Metro Weekly

Federal court denies Trump administration’s latest attempt to push forward with transgender military ban

Judge's decision coincides with 7-year anniversary of end of "Don't Ask, Don't Tell"

Photo: Staff Sgt. Teddy Wade, U.S. Army, via Wikimedia.

A federal court in California has rejected the latest request by the Trump administration to dissolve a nationwide preliminary injunction that prevents the Pentagon from forcibly discharging transgender service members.

U.S. District Judge Jesus Bernal of the Central District of California denied the government’s motion to lift the injunction, rejecting the premise that the ban on transgender troops is essential to ensuring military readiness or facilitating unit cohesion.

“In the history of military service in this country, ‘the loss of unit cohesion’ has been consistently weaponized against open service by a new minority group,” Bernal wrote in his opinion. “Yet, at every turn, this assertion has been overcome by the military’s steadfast ability to integrate these individuals into effective members of our armed forces. As with blacks, women, and gays, so now with transgender persons.

“”The military has repeatedly proven its capacity to adapt and grow stronger specifically by the inclusion of these individuals,” he added. “Therefore, the government cannot use ‘the loss of unit cohesion’ as an excuse to prevent an otherwise qualified class of discrete and insular minorities from joining the armed forces.”

Equality California, which signed on as a plaintiff in the case on behalf of its transgender members, praised Bernal’s decision.

“Anyone willing to risk their life to protect our country should be treated fairly and with dignity and respect,” Rick Zbur, the executive director of Equality California, said in a statement. “As long as President Trump continues to double down on this unpatriotic and discriminatory ban, we’ll continue to fight him with everything we’ve got — and we have a pretty good track record of winning.”

The California case, known as Stockman v. Trump, is one of four cases challenging the constitutionality of President Trump’s proposed transgender ban, which the administration has been trying to implement since last July.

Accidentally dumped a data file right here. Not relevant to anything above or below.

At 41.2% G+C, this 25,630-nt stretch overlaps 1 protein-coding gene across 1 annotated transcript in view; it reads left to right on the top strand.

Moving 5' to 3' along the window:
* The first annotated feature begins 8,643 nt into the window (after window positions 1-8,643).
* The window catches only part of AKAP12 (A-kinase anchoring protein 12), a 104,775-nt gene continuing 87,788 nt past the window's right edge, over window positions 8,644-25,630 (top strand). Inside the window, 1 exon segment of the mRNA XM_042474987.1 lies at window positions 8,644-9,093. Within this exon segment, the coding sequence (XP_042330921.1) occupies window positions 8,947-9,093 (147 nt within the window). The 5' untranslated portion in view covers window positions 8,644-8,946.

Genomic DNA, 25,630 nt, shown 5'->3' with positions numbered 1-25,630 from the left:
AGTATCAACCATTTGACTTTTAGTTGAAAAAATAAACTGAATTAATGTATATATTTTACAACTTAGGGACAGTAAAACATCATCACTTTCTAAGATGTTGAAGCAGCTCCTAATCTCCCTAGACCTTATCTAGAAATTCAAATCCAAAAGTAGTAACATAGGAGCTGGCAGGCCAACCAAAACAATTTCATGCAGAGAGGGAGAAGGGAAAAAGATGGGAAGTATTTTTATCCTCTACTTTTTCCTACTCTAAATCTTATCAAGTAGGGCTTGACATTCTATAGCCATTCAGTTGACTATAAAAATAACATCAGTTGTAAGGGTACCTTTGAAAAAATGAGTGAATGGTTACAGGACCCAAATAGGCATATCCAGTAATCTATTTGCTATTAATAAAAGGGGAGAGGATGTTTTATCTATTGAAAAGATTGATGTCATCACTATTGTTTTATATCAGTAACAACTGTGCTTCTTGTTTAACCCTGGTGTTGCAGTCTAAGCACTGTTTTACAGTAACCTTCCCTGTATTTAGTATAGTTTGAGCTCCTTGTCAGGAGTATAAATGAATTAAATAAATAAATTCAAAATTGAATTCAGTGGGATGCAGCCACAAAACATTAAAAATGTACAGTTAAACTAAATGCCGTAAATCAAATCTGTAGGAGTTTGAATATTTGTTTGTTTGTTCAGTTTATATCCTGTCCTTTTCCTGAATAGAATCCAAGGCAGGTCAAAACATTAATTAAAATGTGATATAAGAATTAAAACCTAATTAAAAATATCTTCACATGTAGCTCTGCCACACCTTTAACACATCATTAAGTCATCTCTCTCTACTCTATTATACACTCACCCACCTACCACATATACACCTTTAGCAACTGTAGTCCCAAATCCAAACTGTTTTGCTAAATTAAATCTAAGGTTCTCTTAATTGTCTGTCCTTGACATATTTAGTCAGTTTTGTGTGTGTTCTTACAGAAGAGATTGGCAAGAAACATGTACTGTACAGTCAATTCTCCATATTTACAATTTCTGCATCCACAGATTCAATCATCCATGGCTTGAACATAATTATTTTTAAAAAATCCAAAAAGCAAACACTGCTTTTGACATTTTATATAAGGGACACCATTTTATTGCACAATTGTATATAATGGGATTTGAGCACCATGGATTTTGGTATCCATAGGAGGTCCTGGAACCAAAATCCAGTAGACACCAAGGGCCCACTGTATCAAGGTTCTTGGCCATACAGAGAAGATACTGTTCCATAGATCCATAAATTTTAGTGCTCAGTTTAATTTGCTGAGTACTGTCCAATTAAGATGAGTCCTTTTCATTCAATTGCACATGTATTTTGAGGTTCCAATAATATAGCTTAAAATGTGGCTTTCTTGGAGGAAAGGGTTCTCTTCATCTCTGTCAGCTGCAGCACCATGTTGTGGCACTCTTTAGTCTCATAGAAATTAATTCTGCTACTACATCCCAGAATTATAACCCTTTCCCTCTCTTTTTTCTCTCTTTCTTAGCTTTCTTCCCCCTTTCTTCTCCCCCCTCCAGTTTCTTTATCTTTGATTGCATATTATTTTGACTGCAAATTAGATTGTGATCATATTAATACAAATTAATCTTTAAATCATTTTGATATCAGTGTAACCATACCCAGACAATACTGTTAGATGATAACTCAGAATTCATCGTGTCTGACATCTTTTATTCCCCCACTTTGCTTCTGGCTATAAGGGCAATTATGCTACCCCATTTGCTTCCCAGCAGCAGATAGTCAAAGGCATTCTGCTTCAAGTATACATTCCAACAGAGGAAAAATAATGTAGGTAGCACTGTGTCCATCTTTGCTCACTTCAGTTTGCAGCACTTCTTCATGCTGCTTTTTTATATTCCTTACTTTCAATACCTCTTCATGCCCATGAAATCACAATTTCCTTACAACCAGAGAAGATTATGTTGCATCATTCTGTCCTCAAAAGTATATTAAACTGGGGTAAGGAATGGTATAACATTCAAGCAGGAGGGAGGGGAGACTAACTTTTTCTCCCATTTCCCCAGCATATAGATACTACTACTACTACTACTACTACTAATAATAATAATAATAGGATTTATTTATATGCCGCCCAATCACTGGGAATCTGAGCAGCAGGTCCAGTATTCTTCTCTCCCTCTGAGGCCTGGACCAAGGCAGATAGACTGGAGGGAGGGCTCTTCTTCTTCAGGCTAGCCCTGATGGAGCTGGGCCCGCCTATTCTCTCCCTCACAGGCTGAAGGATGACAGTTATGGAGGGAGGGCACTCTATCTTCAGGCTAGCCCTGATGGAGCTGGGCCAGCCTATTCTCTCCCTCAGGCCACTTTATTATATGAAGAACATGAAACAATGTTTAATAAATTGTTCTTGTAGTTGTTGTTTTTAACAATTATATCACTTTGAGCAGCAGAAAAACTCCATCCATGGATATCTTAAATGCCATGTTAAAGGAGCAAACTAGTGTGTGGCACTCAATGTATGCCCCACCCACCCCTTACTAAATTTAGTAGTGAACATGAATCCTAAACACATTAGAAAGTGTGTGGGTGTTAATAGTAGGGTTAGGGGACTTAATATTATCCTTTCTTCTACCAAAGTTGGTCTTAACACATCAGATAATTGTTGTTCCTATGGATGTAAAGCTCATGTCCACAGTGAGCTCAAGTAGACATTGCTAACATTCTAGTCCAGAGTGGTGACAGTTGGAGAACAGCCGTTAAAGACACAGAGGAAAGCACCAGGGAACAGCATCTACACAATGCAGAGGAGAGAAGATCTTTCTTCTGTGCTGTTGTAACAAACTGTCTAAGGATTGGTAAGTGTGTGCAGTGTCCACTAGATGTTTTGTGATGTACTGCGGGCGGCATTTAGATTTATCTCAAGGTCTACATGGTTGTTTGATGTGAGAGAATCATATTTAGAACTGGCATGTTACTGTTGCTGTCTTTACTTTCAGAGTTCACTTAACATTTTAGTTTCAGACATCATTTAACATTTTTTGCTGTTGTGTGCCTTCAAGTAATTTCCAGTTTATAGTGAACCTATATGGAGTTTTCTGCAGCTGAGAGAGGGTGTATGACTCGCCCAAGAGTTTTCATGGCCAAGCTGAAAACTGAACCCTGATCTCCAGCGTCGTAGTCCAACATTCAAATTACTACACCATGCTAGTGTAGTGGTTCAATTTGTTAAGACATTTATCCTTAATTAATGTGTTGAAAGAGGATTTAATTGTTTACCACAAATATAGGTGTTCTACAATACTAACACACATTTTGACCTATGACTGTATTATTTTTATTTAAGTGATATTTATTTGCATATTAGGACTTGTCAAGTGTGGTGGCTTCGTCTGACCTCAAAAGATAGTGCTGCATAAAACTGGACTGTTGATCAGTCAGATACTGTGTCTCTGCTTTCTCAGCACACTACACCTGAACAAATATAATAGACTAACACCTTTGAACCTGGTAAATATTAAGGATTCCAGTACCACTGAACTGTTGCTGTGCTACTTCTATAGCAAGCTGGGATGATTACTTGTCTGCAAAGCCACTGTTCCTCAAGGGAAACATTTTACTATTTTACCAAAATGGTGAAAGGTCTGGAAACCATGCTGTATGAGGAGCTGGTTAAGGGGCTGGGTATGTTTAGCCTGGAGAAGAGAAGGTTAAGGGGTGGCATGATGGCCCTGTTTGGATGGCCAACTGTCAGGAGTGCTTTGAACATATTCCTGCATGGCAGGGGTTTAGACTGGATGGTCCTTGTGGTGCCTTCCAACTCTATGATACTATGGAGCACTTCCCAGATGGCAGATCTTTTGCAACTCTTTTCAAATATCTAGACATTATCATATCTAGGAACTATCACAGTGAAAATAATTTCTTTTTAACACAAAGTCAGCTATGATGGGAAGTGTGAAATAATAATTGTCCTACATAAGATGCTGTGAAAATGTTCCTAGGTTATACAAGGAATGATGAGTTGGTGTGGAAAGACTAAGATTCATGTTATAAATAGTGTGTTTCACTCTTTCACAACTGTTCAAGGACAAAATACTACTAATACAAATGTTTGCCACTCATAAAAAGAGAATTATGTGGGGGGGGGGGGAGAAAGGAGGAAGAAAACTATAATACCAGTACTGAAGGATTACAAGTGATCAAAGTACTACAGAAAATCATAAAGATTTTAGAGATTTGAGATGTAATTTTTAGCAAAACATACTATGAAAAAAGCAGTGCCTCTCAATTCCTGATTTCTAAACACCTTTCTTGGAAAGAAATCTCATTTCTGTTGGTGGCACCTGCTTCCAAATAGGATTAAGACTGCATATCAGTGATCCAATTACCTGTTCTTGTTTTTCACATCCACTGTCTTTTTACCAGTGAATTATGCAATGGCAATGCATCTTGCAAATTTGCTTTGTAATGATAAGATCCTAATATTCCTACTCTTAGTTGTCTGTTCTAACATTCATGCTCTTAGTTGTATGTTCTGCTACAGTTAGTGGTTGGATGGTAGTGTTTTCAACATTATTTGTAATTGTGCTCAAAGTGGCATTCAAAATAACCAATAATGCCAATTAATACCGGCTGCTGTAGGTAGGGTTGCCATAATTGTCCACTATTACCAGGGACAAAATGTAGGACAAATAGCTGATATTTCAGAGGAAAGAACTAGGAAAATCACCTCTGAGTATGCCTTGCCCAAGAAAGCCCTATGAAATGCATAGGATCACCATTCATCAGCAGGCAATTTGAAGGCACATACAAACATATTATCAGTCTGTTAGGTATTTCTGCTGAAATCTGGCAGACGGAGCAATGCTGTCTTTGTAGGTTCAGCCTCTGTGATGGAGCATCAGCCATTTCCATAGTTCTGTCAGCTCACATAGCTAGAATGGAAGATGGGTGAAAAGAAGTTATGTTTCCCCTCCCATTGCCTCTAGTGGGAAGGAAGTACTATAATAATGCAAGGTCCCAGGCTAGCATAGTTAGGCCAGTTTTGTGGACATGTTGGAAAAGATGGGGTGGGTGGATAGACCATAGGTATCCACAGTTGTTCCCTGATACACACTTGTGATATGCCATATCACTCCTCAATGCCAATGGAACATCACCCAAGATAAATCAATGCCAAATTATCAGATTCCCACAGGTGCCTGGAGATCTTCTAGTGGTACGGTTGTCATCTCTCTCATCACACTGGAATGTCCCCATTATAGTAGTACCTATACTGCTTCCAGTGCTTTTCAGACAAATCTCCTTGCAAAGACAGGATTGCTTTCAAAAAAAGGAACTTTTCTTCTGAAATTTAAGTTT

In each of the cases, federal judges have blocked the ban from going into effect while the case moves through the courts — and refused to lift their injunctions when asked to by the government. 

“More than 9,000 transgender troops are serving honorably and deserve to be protected by the constitution they are defending,” said Shannon Minter, the legal director of the National Center for Lesbian Rights, which is representing the plaintiffs along with GLBTQ Legal Advocates and Defenders. “Today’s decision underscores the importance of our nation’s courts in enforcing those constitutional guarantees.”

“Judge Bernal’s decision is the most recent in a now long line of federal district court cases rejecting any military-focused justifications for a ban on transgender service members,” GLAD Transgender Rights Project Director Jennifer Levi said in a statement. “Transgender service members have been courageously putting their lives on the line for their country. It is in the interest of our country’s security that they continue to be permitted to do so.”

Bernal’s decision comes during the same week that LGBTQ advocates celebrate the seven-year anniversary of the overturn of the military’s “Don’t Ask, Don’t Tell” policy that banned gay, lesbian, and bisexual service members from serving openly.

Minter and Levi issued a statement addressing the anniversary and drawing parallels to the proposed transgender ban.

“Seven years ago, our country discarded a baseless and discriminatory policy that forced dedicated and courageous service members into the shadows,” Minter and Levi said. “But under President Trump, we see history repeating itself. The same stigma and false stereotypes used to justify Don’t Ask, Don’t Tell are being reprised by the Trump-Pence administration in an attempt to force out 9,000 trained, qualified transgender troops, who are serving honorably at home and overseas.

“To date, every court to hear a case challenging the ban has recognized that these arguments ring hollow and that any service member who can meet the standards should be permitted to serve. But the Trump-Pence administration continues to try to push the ban forward,” they added. “Just as we stood with our community during Don’t Ask, Don’t Tell, we will continue to stand with transgender service members now until Trump’s unconstitutional, discriminatory transgender military ban is relegated to the dustbin of history.”

John Riley is the local news reporter for Metro Weekly. He can be reached at jriley@metroweekly.com

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